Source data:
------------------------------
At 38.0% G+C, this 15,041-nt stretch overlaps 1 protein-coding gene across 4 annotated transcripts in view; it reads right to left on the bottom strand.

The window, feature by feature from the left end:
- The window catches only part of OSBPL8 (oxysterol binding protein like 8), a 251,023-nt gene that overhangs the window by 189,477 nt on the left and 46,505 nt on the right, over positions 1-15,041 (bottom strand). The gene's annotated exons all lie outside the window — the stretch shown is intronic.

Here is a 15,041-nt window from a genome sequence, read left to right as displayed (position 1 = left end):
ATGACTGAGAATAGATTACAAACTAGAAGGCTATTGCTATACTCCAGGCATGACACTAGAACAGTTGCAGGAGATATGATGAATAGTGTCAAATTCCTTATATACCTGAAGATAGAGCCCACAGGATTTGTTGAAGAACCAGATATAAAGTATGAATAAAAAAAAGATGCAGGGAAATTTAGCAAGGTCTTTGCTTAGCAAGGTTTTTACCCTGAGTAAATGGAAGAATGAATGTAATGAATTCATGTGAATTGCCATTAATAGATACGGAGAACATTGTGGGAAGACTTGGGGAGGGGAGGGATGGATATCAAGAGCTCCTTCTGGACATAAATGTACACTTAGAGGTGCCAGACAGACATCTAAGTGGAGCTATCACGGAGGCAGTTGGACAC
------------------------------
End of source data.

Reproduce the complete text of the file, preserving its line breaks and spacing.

At 38.0% G+C, this 15,041-nt stretch overlaps 1 protein-coding gene across 4 annotated transcripts in view; it reads right to left on the bottom strand.

The window, feature by feature from the left end:
- The window catches only part of OSBPL8 (oxysterol binding protein like 8), a 251,023-nt gene that overhangs the window by 189,477 nt on the left and 46,505 nt on the right, over positions 1-15,041 (bottom strand). The gene's annotated exons all lie outside the window — the stretch shown is intronic.

Here is a 15,041-nt window from a genome sequence, read left to right as displayed (position 1 = left end):
ATGACTGAGAATAGATTACAAACTAGAAGGCTATTGCTATACTCCAGGCATGACACTAGAACAGTTGCAGGAGATATGATGAATAGTGTCAAATTCCTTATATACCTGAAGATAGAGCCCACAGGATTTGTTGAAGAACCAGATATAAAGTATGAATAAAAAAAAGATGCAGGGAAATTTAGCAAGGTCTTTGCTTAGCAAGGTTTTTACCCTGAGTAAATGGAAGAATGAATGTAATGAATTCATGTGAATTGCCATTAATAGATACGGAGAACATTGTGGGAAGACTTGGGGAGGGGAGGGATGGATATCAAGAGCTCCTTCTGGACATAAATGTACACTTAGAGGTGCCAGACAGACATCTAAGTGGAGCTATCACGGAGGCAGTTGGACAC